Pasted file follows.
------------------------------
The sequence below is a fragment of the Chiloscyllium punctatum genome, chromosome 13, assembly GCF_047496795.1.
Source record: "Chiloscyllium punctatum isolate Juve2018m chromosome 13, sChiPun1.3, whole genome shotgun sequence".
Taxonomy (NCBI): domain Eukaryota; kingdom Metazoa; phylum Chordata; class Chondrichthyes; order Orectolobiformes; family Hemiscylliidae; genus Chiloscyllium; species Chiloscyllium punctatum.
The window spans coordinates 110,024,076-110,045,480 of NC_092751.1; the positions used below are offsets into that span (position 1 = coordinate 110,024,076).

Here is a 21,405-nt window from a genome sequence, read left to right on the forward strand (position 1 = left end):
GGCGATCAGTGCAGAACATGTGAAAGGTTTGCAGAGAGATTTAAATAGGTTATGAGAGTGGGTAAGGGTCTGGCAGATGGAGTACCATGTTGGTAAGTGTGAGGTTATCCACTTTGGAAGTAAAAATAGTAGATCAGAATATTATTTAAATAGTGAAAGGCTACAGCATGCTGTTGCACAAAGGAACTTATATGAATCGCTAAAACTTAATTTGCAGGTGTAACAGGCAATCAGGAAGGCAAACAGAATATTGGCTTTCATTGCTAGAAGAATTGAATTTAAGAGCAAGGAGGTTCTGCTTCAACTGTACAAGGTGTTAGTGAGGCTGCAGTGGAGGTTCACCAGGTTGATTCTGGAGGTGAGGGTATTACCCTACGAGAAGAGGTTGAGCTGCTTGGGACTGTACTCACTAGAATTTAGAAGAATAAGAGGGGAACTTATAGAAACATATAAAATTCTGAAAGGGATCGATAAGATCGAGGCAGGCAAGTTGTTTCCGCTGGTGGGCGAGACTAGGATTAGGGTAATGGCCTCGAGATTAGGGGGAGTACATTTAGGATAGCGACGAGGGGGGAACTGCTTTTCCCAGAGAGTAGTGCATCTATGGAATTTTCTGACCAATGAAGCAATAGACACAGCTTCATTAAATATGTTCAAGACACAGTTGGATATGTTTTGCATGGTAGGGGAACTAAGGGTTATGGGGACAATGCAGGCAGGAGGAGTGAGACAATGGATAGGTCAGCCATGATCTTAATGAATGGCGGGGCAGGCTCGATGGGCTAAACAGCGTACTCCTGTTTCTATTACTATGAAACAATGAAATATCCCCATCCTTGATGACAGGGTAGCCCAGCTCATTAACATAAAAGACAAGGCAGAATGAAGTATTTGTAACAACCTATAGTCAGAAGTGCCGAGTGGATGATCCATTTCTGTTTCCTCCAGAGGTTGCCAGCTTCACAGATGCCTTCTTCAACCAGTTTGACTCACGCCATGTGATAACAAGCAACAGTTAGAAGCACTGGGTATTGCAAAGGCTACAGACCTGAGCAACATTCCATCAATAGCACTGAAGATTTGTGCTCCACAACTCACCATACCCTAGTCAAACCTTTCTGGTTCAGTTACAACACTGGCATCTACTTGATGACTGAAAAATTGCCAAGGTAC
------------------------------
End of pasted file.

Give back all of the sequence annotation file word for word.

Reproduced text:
The sequence below is a fragment of the Chiloscyllium punctatum genome, chromosome 13, assembly GCF_047496795.1.
Source record: "Chiloscyllium punctatum isolate Juve2018m chromosome 13, sChiPun1.3, whole genome shotgun sequence".
Taxonomy (NCBI): domain Eukaryota; kingdom Metazoa; phylum Chordata; class Chondrichthyes; order Orectolobiformes; family Hemiscylliidae; genus Chiloscyllium; species Chiloscyllium punctatum.
The window spans coordinates 110,024,076-110,045,480 of NC_092751.1; the positions used below are offsets into that span (position 1 = coordinate 110,024,076).

Here is a 21,405-nt window from a genome sequence, read left to right on the forward strand (position 1 = left end):
GGCGATCAGTGCAGAACATGTGAAAGGTTTGCAGAGAGATTTAAATAGGTTATGAGAGTGGGTAAGGGTCTGGCAGATGGAGTACCATGTTGGTAAGTGTGAGGTTATCCACTTTGGAAGTAAAAATAGTAGATCAGAATATTATTTAAATAGTGAAAGGCTACAGCATGCTGTTGCACAAAGGAACTTATATGAATCGCTAAAACTTAATTTGCAGGTGTAACAGGCAATCAGGAAGGCAAACAGAATATTGGCTTTCATTGCTAGAAGAATTGAATTTAAGAGCAAGGAGGTTCTGCTTCAACTGTACAAGGTGTTAGTGAGGCTGCAGTGGAGGTTCACCAGGTTGATTCTGGAGGTGAGGGTATTACCCTACGAGAAGAGGTTGAGCTGCTTGGGACTGTACTCACTAGAATTTAGAAGAATAAGAGGGGAACTTATAGAAACATATAAAATTCTGAAAGGGATCGATAAGATCGAGGCAGGCAAGTTGTTTCCGCTGGTGGGCGAGACTAGGATTAGGGTAATGGCCTCGAGATTAGGGGGAGTACATTTAGGATAGCGACGAGGGGGGAACTGCTTTTCCCAGAGAGTAGTGCATCTATGGAATTTTCTGACCAATGAAGCAATAGACACAGCTTCATTAAATATGTTCAAGACACAGTTGGATATGTTTTGCATGGTAGGGGAACTAAGGGTTATGGGGACAATGCAGGCAGGAGGAGTGAGACAATGGATAGGTCAGCCATGATCTTAATGAATGGCGGGGCAGGCTCGATGGGCTAAACAGCGTACTCCTGTTTCTATTACTATGAAACAATGAAATATCCCCATCCTTGATGACAGGGTAGCCCAGCTCATTAACATAAAAGACAAGGCAGAATGAAGTATTTGTAACAACCTATAGTCAGAAGTGCCGAGTGGATGATCCATTTCTGTTTCCTCCAGAGGTTGCCAGCTTCACAGATGCCTTCTTCAACCAGTTTGACTCACGCCATGTGATAACAAGCAACAGTTAGAAGCACTGGGTATTGCAAAGGCTACAGACCTGAGCAACATTCCATCAATAGCACTGAAGATTTGTGCTCCACAACTCACCATACCCTAGTCAAACCTTTCTGGTTCAGTTACAACACTGGCATCTACTTGATGACTGAAAAATTGCCAAGGTAC